The Omicron Covid Variant And Potential Treatments

The Omicron Covid Variant And Potential Treatments
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The novel coronavirus and the many variants of interest continue to make headlines. 

There’s been a lot of fuss all over the world regarding the latest variant of coronavirus – the Omicron variant. While the name sounds as if it were snatched from a sci-fi movie, the latest variant of coronavirus is able to freak out a lot of people.

Anywhere we look all over the media, all that we can see these days is the fact that Omicron is causing world panic. But are the symptoms associated with this covid variant enough to trigger such drama? Check out the latest reports below.

Omicron symptoms revealed 

Deseret online publication notes that the Omicron variant of the coronavirus continues to spread throughout the world. People have an idea of what Omicron symptoms look like for infected people.

“The ZOE COVID Study, which has analyzed thousands of COVID-19 cases and reported on symptoms of those cases, has revealed the top symptoms for people who were infected with the coronavirus at the time when the omicron variant likely started to spread,” according to CNBC.

prevention.com

The symptoms really seem to be similar to other coronavirus variants. Check out the top five symptoms.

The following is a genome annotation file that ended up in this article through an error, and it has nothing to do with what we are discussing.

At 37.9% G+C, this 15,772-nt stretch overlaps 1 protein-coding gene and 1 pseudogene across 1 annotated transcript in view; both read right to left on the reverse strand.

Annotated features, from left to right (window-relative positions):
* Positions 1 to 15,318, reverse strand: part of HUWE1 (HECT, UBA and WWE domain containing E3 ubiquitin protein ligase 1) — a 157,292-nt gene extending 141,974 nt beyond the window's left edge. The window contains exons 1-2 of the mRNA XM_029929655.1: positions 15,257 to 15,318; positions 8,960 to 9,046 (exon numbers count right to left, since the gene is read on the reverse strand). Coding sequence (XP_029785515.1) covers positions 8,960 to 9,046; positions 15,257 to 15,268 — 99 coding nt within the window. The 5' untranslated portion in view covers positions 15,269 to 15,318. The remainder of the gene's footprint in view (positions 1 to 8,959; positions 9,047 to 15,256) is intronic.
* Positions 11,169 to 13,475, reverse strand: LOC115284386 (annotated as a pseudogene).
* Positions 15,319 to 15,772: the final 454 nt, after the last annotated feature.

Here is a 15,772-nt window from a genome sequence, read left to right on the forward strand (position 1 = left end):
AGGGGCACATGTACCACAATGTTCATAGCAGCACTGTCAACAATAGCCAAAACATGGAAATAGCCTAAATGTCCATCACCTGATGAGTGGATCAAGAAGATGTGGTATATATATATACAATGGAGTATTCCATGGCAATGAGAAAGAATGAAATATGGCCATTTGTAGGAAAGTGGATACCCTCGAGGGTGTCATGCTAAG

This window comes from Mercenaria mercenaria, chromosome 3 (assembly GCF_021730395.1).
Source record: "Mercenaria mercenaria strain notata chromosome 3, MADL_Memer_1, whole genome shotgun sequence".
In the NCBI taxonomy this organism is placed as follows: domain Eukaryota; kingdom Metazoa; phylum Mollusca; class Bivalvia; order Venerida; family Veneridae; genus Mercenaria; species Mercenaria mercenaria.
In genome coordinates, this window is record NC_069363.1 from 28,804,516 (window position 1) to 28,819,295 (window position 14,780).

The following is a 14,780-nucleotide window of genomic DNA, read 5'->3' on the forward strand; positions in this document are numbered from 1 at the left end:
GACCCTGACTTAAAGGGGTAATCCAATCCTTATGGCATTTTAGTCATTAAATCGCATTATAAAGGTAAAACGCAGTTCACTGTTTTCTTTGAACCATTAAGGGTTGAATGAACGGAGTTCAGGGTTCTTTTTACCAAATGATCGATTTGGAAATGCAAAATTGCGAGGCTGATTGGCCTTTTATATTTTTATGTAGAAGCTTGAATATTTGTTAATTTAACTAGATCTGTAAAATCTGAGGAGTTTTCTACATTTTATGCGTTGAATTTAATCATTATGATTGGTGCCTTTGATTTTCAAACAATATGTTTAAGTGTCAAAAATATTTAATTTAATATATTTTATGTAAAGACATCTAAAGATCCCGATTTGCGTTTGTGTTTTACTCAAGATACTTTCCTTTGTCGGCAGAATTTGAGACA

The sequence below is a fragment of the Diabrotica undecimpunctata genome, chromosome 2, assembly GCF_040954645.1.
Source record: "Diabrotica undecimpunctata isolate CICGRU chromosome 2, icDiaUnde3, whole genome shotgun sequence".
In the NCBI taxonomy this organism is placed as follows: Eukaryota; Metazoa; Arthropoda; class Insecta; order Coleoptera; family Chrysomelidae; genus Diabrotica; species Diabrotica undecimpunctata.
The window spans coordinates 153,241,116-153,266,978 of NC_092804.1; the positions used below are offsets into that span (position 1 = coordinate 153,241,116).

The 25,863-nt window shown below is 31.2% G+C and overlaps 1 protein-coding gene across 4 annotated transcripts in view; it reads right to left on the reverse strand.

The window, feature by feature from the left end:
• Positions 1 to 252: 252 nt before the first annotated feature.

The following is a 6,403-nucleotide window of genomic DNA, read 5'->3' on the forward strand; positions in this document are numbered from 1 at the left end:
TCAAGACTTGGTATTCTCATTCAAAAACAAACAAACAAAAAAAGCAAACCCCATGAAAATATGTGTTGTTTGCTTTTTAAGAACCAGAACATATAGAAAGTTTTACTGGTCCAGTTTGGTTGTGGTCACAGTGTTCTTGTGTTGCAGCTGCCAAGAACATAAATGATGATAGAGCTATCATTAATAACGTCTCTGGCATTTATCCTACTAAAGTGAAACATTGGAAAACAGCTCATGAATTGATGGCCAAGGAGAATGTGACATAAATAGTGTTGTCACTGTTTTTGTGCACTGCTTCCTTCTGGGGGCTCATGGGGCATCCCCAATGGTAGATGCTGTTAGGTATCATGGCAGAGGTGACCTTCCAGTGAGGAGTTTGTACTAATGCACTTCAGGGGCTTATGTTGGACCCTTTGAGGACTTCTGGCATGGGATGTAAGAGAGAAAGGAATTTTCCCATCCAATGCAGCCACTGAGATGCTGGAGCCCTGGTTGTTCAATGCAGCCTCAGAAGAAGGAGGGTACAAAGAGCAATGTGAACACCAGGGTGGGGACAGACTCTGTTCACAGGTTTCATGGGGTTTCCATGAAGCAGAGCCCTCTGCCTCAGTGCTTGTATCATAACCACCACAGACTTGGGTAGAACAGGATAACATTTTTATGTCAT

Runny nose.
Headache.
Fatigue (either mild or severe).
Sneezing.
Sore throat.

It’s been reported that the U.S. hospitals brace for a new surge of covid cases caused by the fast-spreading Omicron variant, doctors are warning of yet another challenge:

“the two standard drugs they’ve used to fight infections are unlikely to work against the new strain.”

For more than a year antibody drugs from Regeneron and Eli Lilly have been the go-to treatments for early covid signs, thanks to their ability to head off severe disease and keep patients out of the hospital.

But both drugmakers recently warned that lab testing suggests their therapies will be much less potent against Omicron

Dr. Michelle Groome who is an official at the National Institute for Communicable Diseases in South Africa, said in a tweet that the omicron variant “is likely to be milder because of our underlying immunity, rather than intrinsic virulence of the virus.”


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Rada Mateescu

Passionate about subjects from the science and health-related areas, Rada has been blogging for about ten years and at Health Thoroughfare, she's covering the latest news on these niches.

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